What is Next for Interest Rates
This is from the Texas A&M Real Estate Newsletter:
COLLEGE STATION – Tough talk by Federal Reserve Chairman Ben Bernanke yesterday unnerved investors and is credited with causing a 199-point plunge in the Dow Jones industrial average. As the new Fed chairman fights to earn credibility on Wall Street, Real Estate Center Chief Economist Mark Dotzour says that any of several scenarios may unfold.
“One outcome would occur if the Fed raised interest rates at exactly the right rate to continue the expansion of the U.S. economy while keeping American consumers going to the mall and spending all their money,” Dotzour said.
In this scenario, U.S. consumer spending would continue to fund extraordinary growth in India and China. Commodity prices would stay high for a few years until new supply could catch up with demand. Mortgage rates would increase moderately with each new increase in inflation.
Another possibility is that the Fed raises interest rates too much. This could damage real estate markets in several ways. First, higher interest rates could discourage speculation of all types.
“This scenario could reduce the number of investor buyers in U.S. housing markets,” said Dotzour. “It could throw the American economy into a recession or put us back into the so-called jobless recovery mode we saw earlier in the decade.”
A slower U.S. economy would slow growth in Asia and other emerging markets. It would slow demand for commodities and cause their inflated prices to drop precipitously; the overall inflation rate would fall along with it.
“Mortgage rates would drop substantially in this scenario, but the slowdown in U.S. job growth would likely result in much higher levels of home foreclosures,” he said. “Remember, many recent homebuyers bought homes with no equity and floating-interest-option ARMs.”
A third scenario is that the Fed does not raise interest rates high enough. With employment already below 5 percent, wage rates would rise faster.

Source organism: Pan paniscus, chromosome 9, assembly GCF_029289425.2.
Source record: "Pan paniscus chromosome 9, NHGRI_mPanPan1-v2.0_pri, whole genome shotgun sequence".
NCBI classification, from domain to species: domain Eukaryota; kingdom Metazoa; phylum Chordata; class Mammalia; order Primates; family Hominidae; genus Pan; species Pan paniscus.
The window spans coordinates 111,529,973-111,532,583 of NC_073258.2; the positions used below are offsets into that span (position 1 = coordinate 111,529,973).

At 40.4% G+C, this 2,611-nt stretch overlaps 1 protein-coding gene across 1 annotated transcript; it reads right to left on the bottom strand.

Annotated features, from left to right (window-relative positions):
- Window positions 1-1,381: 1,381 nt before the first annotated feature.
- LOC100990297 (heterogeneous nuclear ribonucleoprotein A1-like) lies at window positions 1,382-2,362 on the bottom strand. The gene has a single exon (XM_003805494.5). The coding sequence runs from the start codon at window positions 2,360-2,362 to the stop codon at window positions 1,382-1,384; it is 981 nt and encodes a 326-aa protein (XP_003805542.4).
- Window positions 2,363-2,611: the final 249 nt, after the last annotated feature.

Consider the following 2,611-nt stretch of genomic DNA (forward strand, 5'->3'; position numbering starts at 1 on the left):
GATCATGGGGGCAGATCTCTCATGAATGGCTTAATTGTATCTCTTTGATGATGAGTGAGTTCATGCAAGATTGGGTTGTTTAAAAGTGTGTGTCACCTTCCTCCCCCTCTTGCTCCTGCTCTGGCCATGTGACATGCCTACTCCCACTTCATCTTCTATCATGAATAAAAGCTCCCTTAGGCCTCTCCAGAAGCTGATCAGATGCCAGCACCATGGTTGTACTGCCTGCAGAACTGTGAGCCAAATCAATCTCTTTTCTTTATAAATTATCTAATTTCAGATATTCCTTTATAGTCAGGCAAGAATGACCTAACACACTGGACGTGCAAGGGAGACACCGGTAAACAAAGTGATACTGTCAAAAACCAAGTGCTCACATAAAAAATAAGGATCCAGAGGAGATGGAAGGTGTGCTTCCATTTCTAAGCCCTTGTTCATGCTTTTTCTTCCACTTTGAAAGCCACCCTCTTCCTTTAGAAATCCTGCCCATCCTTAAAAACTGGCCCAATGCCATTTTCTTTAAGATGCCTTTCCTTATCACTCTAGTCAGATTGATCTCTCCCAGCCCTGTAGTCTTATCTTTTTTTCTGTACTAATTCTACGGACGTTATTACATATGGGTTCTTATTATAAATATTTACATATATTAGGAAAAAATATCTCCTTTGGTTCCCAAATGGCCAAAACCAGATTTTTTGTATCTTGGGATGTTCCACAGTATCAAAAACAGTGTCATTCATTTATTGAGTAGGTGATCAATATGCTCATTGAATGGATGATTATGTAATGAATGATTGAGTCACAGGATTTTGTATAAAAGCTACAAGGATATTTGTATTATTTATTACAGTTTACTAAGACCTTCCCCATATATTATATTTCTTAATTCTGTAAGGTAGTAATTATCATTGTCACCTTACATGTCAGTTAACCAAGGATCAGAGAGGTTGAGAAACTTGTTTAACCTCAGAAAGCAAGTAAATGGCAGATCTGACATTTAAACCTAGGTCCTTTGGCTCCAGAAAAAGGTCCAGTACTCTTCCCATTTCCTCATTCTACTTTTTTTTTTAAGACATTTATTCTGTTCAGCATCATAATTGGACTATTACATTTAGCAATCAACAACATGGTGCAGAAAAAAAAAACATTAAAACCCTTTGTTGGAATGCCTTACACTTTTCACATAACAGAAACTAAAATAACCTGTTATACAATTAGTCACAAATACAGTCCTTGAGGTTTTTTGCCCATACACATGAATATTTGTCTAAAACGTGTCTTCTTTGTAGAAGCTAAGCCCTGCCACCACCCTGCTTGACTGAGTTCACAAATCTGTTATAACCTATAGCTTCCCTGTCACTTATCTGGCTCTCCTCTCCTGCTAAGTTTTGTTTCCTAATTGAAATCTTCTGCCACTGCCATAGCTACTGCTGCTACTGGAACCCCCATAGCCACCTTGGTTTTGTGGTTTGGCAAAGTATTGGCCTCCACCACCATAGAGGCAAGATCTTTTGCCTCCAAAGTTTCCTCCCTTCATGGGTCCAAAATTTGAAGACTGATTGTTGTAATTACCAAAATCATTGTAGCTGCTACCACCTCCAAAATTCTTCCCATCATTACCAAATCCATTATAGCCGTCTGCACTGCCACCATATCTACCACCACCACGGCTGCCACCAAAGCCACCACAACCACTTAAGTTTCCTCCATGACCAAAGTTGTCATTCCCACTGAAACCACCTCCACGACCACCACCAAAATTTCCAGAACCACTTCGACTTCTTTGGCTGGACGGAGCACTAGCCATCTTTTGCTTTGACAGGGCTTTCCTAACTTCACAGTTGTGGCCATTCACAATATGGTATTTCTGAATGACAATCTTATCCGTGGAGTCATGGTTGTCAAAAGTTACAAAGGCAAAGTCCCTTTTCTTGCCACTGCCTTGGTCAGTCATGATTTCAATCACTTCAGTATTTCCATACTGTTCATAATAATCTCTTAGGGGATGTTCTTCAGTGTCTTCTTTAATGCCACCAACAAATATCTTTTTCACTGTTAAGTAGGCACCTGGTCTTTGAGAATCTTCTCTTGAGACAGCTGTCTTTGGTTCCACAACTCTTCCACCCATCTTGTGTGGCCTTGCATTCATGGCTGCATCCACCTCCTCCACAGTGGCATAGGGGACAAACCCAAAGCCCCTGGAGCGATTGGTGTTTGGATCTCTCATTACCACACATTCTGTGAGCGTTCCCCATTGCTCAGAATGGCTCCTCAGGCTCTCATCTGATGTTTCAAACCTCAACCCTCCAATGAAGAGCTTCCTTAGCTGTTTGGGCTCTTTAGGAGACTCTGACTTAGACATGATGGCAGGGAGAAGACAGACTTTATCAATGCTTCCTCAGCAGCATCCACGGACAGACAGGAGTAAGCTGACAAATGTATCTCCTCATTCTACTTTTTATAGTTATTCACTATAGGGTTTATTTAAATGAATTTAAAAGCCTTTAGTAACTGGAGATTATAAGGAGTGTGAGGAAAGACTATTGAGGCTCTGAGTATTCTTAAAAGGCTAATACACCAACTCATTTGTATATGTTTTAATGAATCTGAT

“The economies of most noncoastal states would continue to expand for a while,” said Dotzour. “Speculation in commodities and foreign currency would continue. Inflation fears would increase with each new report of a stronger U.S. economy or higher commodity prices, and interest rates would go higher.
“Ultimately, interest rates would increase high enough to choke off the affordability of houses, and the housing boom would end. The Fed would have to raise short-term rates high enough to put the inflation genie back in the bottle.”
Dotzour said a fourth scenario is that the Fed stops raising rates at just the right point. Economic growth would slow slightly as the buying energy in the housing market gradually lessened, and home price appreciation returned to historical norms.
“If global overinvestment in Asia finally results in overbuilding, there would be a construction downturn there,” said Dotzour. “This would lead to falling commodity prices and lower inflation expectations, resulting in lower mortgage rates.
“The combination of modest U.S. job growth, low mortgage rates and modest price appreciation are the recipe that has sustained the extended boom in the housing market for the past decade.”